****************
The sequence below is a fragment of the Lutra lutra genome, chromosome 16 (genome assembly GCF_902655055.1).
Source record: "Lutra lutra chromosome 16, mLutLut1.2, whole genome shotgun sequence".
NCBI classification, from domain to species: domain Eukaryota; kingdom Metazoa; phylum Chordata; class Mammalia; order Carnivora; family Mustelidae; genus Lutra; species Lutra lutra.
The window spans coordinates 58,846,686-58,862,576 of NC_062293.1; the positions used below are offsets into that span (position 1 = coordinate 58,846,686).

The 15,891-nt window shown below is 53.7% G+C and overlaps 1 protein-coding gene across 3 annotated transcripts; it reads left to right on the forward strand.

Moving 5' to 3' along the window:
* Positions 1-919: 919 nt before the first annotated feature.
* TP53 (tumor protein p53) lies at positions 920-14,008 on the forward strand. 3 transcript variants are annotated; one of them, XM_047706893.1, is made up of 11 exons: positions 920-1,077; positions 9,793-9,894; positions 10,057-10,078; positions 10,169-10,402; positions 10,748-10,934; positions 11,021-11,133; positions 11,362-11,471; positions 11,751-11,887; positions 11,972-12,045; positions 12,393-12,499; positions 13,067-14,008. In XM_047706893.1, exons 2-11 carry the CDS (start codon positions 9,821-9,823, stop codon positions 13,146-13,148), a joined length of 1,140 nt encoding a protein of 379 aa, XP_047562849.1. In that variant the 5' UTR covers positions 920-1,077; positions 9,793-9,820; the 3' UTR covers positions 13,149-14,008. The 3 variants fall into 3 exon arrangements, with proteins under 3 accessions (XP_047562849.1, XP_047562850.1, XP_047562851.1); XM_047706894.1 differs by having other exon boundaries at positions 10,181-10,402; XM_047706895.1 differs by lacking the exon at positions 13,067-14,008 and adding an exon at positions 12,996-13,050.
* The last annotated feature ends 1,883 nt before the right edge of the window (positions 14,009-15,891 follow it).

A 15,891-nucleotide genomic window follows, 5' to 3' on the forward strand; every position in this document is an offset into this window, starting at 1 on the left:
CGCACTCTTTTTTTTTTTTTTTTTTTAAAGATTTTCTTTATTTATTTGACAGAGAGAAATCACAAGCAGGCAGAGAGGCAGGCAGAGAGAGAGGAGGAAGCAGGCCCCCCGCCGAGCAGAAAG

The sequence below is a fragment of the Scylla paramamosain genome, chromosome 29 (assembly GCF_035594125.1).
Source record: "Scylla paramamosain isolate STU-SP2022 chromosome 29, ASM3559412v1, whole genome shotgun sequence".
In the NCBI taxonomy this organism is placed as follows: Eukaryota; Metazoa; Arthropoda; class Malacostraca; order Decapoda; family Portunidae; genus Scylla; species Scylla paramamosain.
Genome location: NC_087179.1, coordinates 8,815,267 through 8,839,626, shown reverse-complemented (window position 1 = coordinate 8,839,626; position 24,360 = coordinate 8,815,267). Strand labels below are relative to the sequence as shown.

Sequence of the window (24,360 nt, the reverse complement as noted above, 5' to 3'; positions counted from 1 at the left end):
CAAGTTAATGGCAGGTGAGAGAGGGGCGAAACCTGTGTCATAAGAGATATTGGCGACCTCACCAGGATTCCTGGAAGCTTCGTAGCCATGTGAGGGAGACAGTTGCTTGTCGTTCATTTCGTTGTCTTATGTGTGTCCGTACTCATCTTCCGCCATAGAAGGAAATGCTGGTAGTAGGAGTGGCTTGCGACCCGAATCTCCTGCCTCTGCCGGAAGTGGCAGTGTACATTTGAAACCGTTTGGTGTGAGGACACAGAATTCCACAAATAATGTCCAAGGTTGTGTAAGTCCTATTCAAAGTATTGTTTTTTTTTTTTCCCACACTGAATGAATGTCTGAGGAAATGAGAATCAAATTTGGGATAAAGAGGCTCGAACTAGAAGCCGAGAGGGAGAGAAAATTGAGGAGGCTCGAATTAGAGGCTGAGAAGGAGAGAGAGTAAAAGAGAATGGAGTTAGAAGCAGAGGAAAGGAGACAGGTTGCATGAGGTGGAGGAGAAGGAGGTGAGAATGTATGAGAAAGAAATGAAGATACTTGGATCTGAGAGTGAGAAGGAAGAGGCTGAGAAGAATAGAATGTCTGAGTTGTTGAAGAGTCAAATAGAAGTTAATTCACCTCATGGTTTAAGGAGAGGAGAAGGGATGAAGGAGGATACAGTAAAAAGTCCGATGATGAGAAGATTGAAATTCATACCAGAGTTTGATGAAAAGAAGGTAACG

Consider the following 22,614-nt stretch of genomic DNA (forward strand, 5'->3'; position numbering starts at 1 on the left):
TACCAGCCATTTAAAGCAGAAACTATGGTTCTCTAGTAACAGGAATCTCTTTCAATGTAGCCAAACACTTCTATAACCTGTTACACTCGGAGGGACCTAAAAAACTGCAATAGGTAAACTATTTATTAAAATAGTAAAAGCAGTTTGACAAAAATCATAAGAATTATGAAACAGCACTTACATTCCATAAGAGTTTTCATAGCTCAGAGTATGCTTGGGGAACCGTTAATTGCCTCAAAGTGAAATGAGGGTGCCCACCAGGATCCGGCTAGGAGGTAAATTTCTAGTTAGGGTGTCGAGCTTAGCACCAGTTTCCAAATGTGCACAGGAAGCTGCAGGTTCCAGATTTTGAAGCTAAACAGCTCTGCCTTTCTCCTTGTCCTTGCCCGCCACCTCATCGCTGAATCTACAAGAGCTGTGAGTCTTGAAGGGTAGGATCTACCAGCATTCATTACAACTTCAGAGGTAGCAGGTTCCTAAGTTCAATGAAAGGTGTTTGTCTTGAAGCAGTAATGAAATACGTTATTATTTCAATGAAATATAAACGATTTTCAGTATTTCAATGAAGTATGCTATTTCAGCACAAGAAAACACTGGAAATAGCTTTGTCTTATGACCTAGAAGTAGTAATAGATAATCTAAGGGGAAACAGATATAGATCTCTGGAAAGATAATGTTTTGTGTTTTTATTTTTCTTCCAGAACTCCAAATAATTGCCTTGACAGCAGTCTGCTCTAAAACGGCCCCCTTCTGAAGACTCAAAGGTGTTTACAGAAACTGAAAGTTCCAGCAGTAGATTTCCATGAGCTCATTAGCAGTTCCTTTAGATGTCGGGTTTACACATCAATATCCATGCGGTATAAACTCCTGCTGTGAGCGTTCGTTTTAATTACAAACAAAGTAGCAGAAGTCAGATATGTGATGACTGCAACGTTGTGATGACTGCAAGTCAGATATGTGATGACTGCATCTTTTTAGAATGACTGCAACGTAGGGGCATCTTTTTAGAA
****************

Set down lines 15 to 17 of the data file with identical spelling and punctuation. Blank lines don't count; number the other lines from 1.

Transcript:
Genome location: NC_087179.1, coordinates 8,815,267 through 8,839,626, shown reverse-complemented (window position 1 = coordinate 8,839,626; position 24,360 = coordinate 8,815,267). Strand labels below are relative to the sequence as shown.

Sequence of the window (24,360 nt, the reverse complement as noted above, 5' to 3'; positions counted from 1 at the left end):
CAAGTTAATGGCAGGTGAGAGAGGGGCGAAACCTGTGTCATAAGAGATATTGGCGACCTCACCAGGATTCCTGGAAGCTTCGTAGCCATGTGAGGGAGACAGTTGCTTGTCGTTCATTTCGTTGTCTTATGTGTGTCCGTACTCATCTTCCGCCATAGAAGGAAATGCTGGTAGTAGGAGTGGCTTGCGACCCGAATCTCCTGCCTCTGCCGGAAGTGGCAGTGTACATTTGAAACCGTTTGGTGTGAGGACACAGAATTCCACAAATAATGTCCAAGGTTGTGTAAGTCCTATTCAAAGTATTGTTTTTTTTTTTTCCCACACTGAATGAATGTCTGAGGAAATGAGAATCAAATTTGGGATAAAGAGGCTCGAACTAGAAGCCGAGAGGGAGAGAAAATTGAGGAGGCTCGAATTAGAGGCTGAGAAGGAGAGAGAGTAAAAGAGAATGGAGTTAGAAGCAGAGGAAAGGAGACAGGTTGCATGAGGTGGAGGAGAAGGAGGTGAGAATGTATGAGAAAGAAATGAAGATACTTGGATCTGAGAGTGAGAAGGAAGAGGCTGAGAAGAATAGAATGTCTGAGTTGTTGAAGAGTCAAATAGAAGTTAATTCACCTCATGGTTTAAGGAGAGGAGAAGGGATGAAGGAGGATACAGTAAAAAGTCCGATGATGAGAAGATTGAAATTCATACCAGAGTTTGATGAAAAGAAGGTAACG